Oculus Rift Was Always Going to Launch Without Touch Controllers

The Touch controllers are coming in the second half of 2016.


It was never Oculus VR's plan to launch Oculus Rift with the device's Touch controllers, according to creator Palmer Luckey. He said during a roundtable discussion attended by Ars Technica that Oculus instead wanted to focus on more traditional, gamepad-based titles for Rift's launch later this month.

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"We never planned on launching Touch with Rift," the 23-year-old inventor said. "We're going to have a really great Touch lineup later in the year, but we really wanted to focus on the games people have been working on for years with gamepads right now."

Luckey went on to say that he did not want to "force people to buy [hand-tracking] controllers they might not even be interested in. that are only useful for certain genres especially when there's a very limited content library so far."

By comparison, the $800 HTC Vive will come with a pair of motion controllers when it launches in April, while Move controllers are already available ahead of PlayStation VR's launch in October.

Rift's Touch controllers are scheduled to launch in the second half of 2016, though a specific release date and price have not yet been announced. For more on the unique controllers, you can check out GameSpot's hands-on video above.

In explaining the Touch delay back in December, Oculus said is needed to push the release out to allow time to implement changes related to "significant advances in ergonomics, and we're implementing many changes that make Touch even more comfortable, reliable, and natural."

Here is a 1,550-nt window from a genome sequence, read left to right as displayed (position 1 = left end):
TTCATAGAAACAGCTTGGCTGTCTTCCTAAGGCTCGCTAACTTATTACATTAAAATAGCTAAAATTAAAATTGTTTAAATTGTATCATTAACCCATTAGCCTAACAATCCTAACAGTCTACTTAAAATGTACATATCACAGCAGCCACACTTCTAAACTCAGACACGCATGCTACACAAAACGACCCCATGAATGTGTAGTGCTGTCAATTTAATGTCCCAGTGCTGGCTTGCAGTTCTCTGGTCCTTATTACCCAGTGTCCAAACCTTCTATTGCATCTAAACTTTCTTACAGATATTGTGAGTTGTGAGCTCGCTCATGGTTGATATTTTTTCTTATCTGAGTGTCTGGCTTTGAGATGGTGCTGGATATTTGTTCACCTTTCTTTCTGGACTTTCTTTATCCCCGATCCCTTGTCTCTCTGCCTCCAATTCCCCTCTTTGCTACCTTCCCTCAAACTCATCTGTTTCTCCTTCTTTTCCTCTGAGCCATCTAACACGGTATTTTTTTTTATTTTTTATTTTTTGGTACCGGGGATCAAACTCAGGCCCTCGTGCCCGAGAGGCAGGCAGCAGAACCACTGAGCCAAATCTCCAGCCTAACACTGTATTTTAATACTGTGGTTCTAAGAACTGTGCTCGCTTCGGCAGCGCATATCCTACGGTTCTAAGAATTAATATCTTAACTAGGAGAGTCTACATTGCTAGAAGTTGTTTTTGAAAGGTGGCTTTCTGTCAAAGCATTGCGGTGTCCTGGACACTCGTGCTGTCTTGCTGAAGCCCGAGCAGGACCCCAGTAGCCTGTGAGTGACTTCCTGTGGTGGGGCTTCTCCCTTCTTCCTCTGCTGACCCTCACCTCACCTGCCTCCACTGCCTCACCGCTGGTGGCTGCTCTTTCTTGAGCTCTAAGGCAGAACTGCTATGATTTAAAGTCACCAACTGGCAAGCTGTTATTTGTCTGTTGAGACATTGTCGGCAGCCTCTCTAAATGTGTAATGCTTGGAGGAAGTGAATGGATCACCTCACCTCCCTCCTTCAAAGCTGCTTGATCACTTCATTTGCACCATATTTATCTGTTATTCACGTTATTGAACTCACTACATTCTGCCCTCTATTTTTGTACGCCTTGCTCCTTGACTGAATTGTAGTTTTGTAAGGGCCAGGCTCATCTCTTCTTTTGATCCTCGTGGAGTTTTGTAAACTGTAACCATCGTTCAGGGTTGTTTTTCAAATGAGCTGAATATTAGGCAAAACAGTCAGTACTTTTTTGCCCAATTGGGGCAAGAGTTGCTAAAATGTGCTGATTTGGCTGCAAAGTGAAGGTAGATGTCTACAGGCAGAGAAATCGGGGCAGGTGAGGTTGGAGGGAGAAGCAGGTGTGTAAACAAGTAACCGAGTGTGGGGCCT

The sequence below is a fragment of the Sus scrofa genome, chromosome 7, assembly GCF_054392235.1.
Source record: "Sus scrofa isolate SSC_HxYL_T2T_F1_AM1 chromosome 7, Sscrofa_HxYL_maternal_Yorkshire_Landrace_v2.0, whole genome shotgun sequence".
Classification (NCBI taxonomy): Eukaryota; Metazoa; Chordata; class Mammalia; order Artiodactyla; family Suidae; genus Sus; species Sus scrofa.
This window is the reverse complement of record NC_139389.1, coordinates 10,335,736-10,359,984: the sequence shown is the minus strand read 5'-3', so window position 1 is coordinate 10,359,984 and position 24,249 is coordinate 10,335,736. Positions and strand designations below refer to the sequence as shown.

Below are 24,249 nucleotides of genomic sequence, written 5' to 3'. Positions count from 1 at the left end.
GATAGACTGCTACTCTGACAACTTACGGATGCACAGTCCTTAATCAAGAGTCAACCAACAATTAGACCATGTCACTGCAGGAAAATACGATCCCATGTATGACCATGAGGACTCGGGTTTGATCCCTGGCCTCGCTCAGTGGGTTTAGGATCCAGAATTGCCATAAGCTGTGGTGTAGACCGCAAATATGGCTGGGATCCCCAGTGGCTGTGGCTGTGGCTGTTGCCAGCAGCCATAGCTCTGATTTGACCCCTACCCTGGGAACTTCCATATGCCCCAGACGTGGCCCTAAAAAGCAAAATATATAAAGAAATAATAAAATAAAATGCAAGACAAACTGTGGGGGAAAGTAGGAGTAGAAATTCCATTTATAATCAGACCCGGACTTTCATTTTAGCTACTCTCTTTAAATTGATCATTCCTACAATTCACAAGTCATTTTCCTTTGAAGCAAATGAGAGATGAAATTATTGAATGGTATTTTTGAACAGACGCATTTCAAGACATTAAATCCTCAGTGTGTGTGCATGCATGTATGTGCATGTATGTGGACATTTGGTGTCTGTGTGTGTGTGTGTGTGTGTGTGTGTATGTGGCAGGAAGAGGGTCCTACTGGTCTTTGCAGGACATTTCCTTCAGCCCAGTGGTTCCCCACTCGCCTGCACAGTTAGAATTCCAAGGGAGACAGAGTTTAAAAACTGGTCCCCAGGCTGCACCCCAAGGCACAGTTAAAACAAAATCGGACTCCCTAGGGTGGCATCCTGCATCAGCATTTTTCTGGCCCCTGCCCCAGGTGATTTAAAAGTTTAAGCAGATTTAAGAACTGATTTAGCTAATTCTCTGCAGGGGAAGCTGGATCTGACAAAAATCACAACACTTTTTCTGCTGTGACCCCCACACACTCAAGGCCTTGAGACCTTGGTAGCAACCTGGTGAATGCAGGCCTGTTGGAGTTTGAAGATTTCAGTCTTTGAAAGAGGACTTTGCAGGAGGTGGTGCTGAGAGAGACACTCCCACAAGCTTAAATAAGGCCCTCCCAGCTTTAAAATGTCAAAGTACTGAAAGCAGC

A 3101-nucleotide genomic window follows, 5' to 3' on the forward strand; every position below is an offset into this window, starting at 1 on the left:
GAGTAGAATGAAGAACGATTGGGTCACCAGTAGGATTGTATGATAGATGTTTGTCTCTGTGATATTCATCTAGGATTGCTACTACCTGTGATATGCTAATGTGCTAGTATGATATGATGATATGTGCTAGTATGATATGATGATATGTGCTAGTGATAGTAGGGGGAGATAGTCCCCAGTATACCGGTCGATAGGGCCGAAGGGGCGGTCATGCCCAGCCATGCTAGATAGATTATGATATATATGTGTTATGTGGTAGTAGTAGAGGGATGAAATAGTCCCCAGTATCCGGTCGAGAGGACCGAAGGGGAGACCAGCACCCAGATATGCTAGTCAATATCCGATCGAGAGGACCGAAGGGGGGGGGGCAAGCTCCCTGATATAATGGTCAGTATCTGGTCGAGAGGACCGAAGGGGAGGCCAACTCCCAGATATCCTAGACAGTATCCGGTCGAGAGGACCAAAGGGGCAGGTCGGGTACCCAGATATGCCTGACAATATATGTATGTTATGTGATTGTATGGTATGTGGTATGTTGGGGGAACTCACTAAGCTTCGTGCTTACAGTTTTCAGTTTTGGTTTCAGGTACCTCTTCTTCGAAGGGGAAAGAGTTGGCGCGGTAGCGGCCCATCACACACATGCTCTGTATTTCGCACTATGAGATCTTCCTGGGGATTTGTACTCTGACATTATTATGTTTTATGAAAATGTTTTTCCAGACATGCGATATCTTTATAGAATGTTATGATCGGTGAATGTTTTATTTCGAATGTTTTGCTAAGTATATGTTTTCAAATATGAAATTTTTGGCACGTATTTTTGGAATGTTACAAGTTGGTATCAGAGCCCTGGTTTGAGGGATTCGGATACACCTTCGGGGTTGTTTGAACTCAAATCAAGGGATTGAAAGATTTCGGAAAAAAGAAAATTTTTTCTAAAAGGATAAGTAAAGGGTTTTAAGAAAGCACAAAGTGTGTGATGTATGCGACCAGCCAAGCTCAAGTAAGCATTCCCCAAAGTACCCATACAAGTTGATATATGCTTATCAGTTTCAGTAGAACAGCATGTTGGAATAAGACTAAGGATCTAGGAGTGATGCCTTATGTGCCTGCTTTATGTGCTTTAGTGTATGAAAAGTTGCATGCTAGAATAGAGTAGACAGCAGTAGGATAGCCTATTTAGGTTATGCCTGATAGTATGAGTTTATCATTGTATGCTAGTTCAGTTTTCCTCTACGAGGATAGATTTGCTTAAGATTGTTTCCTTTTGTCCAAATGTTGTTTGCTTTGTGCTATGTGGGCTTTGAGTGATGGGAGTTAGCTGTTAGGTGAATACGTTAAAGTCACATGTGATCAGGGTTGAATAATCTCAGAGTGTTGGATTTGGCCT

The strange-looking, circular Touch--announced during an Oculus event in June--is comprised of two controllers, one for each of your hands. Each has a traditional analog stick, two buttons, and an analog trigger, as well as haptic feedback and what Oculus calls the "hand trigger." Touch is also capable of tracking "a set of finger poses" that work to "recognize natural hand poses like pointing, waving, or giving a thumbs-up."

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Luckey describes Touch as "a pair of track controllers" that offer "hand presence, the sense of feeling as though your virtual hands are actually your real hands. This is critical to nailing the sense of overall presence. Once you have your hands involved, you really need tracking to be absolutely perfect, accurate, and low latency, or you're going to feel like your hands are dead."

Touch won't be the only way to control Rift games. Through a partnership with Microsoft, every Rift will come with an Xbox One controller.

Also in the interview, Luckey said that, even though Rift, HTC Vive, and PlayStation VR are coming out this year, you shouldn't expect the virtual reality market overall to take off too quickly.

"People talk a lot about 2016 being the year of virtual reality," he said. "To a degree that is going to be true. But it's not going to be all of a sudden everyone in the world is using virtual reality, or even that all gamers are using VR. There is going to be an adoption curve over time, starting with more early adopters and PC gamers that own or are willing to buy a high-end PC."

Luckey also explained that Oculus plans to update the Rift in the future at a rate of "somewhere between a phone and console." As advancements are made, "we're going to get our hardware better and cheaper and lighter, and the computing power required to drive the headsets are going to get much cheaper and lighter to reach a much larger audience," he said.

In other news about the Rift, Oculus has announced the device's 30 launch titles and detailed their prices and comfort levels.

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